9. Mr Ed says:

    My first mobile was a Motorola, utterly unworkable, entered Nokialand via Ericcson, utterly delightfully easy and logical to use, and reliable. Veered off to a Sharp clamshell, not so good. Work got me an HTC, told my boss I was tempted to shove it up a nearby sheep’s arse, then got to iPhone, which rarely makes good calls but a field better than HTC. I then bought myself a new personal Nokia after a waterproof turned out not to be, to my horror Nokia are turning their £30 phones into lighter 1998 Motorolas, two examples of infinite crapness:

    1. Pull up contacts, and it wont show you the number of the contact so you can’t call on a landline.
    2. Take a pic, try to picture message it, pic too large for message to be sent, no way to shrink picture.

    The urge to address the incorporation by Nokia of these features in their phones with a hammer must be ignored.

  10. Roue le Jour says:

    Mr. Ed, I used to be a third party developer for Nokia, and yes, us developers would frequently observe that Nokia designers obviously don’t use their own products, or they would notice the whole “doesn’t work” thing. One of my pet peeves was standard apps not properly skinned which made life difficult for theme designers. The contact manager was always rubbish. Designed by a person who’s entire contact database was “Mum”, presumably. I did a better version and so did others, all ancent history now.

    Nokia gave me a free C7 a few years ago. I gave it to the missus.

  11. Mr Ed says:

    Roue, we see now why Nokia is going back to wood pulp, hubris as part of the cycle of business life and death. A shame, as they could previously be recommended to elderly relatives for their ease of use and reliability.

    For all his faults, at least Steve Jobs generally sought to make his products work.

    http://www.theonion.com/articles/last-american-who-knew-what-the-fuck-he-was-doing,26268/

  12. John Galt says:

    I always liked the Nokia’s, from the first brick-phones to today, my Nokia 108.

    What I like about them is their reliability and their battery life. However, since I always by the phones with the lowest capability and functionality available, this is probably a reason why. The only touchscreen phone I ever owned was the HTC Desire and it was shit as a phone.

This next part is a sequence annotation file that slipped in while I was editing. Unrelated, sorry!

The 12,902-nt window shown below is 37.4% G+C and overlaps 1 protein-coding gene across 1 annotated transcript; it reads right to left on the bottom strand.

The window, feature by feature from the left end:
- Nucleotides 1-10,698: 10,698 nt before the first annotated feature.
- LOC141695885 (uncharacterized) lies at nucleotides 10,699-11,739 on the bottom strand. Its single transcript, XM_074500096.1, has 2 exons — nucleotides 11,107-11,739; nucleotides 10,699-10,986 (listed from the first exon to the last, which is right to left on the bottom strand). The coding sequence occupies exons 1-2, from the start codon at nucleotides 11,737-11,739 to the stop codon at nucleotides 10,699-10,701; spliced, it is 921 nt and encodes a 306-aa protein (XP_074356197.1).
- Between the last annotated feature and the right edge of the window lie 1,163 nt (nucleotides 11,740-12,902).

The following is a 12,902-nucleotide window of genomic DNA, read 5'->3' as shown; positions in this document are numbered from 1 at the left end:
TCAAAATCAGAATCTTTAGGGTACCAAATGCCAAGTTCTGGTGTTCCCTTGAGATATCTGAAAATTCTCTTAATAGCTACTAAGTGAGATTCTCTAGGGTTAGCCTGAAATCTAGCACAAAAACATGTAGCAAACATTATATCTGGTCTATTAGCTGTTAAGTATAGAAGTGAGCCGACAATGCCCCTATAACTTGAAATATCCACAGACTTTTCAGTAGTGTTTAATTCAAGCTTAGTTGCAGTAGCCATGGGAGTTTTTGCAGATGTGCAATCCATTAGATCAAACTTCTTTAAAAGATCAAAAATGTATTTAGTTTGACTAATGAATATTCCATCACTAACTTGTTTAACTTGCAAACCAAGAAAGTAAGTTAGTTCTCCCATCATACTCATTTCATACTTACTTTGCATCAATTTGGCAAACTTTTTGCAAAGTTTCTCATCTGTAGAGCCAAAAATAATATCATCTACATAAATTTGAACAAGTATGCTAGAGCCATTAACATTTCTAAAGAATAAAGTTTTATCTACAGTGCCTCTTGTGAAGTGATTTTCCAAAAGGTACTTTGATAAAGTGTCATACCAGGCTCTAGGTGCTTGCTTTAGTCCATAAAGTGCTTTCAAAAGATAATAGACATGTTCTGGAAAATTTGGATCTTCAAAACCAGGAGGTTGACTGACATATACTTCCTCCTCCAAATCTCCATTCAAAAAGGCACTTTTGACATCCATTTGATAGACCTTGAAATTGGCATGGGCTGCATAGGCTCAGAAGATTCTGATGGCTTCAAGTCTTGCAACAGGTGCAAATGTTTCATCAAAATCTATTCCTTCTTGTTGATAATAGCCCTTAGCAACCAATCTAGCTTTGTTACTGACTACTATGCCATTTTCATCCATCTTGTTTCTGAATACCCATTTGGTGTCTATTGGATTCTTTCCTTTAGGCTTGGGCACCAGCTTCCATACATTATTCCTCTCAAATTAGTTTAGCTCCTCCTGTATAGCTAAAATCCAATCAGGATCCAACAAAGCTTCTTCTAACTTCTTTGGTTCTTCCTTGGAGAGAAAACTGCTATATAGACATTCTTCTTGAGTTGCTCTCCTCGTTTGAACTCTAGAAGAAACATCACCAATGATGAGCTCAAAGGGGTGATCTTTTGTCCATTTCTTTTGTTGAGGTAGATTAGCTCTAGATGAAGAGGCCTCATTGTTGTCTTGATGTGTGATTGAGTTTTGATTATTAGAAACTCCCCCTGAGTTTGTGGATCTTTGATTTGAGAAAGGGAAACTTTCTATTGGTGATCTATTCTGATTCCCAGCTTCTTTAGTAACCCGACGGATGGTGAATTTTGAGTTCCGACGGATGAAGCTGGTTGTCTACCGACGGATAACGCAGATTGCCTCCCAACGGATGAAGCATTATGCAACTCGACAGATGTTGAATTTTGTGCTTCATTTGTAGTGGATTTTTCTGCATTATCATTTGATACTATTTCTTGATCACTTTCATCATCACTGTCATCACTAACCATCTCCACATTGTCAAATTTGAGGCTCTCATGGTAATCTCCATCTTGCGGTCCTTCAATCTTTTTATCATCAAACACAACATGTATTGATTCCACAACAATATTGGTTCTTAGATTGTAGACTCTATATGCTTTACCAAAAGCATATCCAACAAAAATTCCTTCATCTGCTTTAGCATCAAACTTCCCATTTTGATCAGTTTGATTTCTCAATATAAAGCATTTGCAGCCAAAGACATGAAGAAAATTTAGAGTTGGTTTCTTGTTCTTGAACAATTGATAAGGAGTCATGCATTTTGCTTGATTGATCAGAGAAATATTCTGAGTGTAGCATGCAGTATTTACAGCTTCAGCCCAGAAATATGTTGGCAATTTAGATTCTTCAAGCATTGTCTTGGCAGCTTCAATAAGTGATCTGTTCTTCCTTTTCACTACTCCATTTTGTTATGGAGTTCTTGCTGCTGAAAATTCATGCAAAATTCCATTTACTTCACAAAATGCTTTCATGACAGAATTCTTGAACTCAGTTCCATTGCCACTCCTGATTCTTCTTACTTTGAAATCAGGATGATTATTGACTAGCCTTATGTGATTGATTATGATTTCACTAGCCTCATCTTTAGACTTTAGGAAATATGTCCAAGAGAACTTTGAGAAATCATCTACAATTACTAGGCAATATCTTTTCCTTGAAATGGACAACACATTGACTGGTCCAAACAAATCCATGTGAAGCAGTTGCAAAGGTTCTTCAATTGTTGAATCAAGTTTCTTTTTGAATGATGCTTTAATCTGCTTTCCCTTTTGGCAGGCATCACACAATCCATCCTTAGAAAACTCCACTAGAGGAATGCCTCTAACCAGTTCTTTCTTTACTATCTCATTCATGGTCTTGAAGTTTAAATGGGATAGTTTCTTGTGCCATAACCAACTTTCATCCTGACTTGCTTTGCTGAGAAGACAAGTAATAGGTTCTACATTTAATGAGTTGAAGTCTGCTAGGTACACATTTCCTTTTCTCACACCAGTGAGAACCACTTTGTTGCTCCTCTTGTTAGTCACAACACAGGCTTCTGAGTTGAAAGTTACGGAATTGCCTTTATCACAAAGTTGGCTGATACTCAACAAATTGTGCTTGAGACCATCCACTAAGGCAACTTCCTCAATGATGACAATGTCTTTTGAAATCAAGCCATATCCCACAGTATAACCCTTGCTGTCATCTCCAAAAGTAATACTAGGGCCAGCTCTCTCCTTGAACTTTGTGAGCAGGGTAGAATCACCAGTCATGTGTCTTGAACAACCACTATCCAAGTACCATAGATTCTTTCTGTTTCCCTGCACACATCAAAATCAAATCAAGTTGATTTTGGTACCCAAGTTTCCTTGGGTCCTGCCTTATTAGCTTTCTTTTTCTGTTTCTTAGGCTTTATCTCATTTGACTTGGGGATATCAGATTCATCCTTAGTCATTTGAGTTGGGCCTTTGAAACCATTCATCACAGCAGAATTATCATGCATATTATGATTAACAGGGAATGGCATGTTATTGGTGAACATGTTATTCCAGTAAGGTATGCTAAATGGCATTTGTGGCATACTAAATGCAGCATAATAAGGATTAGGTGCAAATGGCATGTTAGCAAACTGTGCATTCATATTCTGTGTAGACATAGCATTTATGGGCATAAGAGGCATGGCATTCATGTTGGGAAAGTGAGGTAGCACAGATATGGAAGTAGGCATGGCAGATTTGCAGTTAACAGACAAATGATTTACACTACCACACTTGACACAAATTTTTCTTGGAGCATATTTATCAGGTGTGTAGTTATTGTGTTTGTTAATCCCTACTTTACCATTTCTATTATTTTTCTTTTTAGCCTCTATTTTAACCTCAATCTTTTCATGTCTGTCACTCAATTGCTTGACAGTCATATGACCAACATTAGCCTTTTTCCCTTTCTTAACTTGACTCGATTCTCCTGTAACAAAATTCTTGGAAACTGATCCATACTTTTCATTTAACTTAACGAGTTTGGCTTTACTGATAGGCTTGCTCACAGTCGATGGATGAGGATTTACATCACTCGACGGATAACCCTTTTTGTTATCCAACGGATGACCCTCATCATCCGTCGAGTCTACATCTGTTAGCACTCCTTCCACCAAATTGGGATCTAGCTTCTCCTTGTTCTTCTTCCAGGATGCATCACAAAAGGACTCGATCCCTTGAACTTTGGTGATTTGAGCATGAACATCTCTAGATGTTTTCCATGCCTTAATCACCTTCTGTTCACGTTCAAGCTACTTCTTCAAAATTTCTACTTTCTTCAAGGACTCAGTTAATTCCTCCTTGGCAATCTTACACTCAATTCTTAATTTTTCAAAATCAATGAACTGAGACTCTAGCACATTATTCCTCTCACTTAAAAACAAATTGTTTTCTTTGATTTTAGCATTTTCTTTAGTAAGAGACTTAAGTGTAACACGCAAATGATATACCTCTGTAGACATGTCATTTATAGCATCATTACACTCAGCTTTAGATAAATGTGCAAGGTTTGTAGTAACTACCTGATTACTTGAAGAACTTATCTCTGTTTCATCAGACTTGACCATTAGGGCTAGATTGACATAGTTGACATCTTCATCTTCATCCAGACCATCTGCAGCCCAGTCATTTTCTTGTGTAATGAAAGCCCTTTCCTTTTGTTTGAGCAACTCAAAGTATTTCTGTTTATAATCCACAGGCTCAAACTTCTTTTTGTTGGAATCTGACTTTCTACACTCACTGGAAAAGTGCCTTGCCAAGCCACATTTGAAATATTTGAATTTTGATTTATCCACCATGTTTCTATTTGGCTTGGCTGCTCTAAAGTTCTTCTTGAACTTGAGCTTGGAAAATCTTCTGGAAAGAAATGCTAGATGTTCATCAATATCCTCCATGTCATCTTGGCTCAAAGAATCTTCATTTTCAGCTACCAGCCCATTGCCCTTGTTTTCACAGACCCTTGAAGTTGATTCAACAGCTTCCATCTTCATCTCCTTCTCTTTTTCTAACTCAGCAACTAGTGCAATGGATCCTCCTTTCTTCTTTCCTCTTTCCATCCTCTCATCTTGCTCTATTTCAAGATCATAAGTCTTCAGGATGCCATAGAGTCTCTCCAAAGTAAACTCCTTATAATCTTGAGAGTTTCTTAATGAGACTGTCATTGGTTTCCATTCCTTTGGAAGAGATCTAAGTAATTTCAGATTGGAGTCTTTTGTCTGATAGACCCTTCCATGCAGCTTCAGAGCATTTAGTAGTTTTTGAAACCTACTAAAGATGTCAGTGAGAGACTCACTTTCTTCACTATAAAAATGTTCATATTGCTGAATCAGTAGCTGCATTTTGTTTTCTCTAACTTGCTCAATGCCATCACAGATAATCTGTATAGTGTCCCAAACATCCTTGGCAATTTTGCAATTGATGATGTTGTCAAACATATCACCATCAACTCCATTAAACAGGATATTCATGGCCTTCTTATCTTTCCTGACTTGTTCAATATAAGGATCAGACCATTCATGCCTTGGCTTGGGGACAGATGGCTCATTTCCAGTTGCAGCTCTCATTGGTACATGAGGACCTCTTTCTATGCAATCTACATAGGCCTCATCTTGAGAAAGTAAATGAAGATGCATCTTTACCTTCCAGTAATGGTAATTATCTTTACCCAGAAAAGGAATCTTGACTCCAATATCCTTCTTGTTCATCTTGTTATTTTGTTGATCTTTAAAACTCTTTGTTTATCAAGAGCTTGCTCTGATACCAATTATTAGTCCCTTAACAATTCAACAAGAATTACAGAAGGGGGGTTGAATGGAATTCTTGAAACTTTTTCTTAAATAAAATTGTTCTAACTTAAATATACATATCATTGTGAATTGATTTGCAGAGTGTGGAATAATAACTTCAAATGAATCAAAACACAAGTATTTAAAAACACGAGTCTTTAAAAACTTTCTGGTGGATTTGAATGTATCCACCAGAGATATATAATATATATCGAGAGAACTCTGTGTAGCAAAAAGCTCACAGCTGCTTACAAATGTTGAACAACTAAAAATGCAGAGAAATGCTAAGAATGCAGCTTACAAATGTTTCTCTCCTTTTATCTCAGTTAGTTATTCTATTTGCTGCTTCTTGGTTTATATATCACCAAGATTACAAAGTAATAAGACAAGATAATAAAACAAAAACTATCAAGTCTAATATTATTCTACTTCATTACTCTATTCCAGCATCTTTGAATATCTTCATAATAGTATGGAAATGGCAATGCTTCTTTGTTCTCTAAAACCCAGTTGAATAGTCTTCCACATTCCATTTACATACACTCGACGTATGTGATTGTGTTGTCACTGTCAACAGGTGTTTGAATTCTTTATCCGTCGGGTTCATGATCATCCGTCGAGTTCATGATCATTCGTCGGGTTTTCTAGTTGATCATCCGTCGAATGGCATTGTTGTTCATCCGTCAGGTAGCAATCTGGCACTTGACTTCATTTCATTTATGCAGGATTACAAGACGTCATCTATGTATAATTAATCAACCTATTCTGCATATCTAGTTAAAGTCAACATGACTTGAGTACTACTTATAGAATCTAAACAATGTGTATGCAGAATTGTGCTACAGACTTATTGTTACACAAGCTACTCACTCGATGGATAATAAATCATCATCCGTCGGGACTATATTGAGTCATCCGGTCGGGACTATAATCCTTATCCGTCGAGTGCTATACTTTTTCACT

13. NickM says:

    Mr Ed,
    I disagree. Jobs was brilliant yet awkward. Just look at the position of the cursor keys on a Mac Classic. No inverted “T” for Jobs – it didn’t look “neat”. Indeed with the first Macs he didn’t want cursor keys at all. Look, a MacBook is about the only lappy I would even consider without trackpoint but I’d buy the Lenovo. Apple make good kit but they do not uniquely make good kit. And lordy do you pay for it…

    I guess you have read the letter (it was made public I think) Bill Gates wrote to Steve Jobs on his deathbed. It was very generous. I can’t imagine my life without either.

  14. Mr Ed says:

    Yes, Nick, I did qualify my comment with ‘generally’, Mr Jobs was overly obsessive about keyboards and fonts, why not have a ‘delete’ key? Why have all these f***ing fonts to track through just because someone did calligraphy whilst sponging off fellow students? Still, Mr Jobs strikes me as a real-life Randian hero in his ‘getting things done’ approach.

  15. NickM says:

    Jobs was a hero. I said nowt other but he was also an awkward sod. Genius tends to be awkward. Just look at Charles Babbage. A century ahead of his time but a founder member of the awkward squad. Or Maxwell. You seen his original equations? It took Oliver Heaviside and Josiah Willard Gibbs to make sense of it all.

  16. NickM says:

    Oh, and Oliver Heaviside was several sheets to the wind and Gibbs had a Grand Cannonical Ensemble which my arts educated wife seems to think is a form of monkey orchestra. It is not. Now the partition function is… Why bother?

  17. MrsNick says:

    Ook!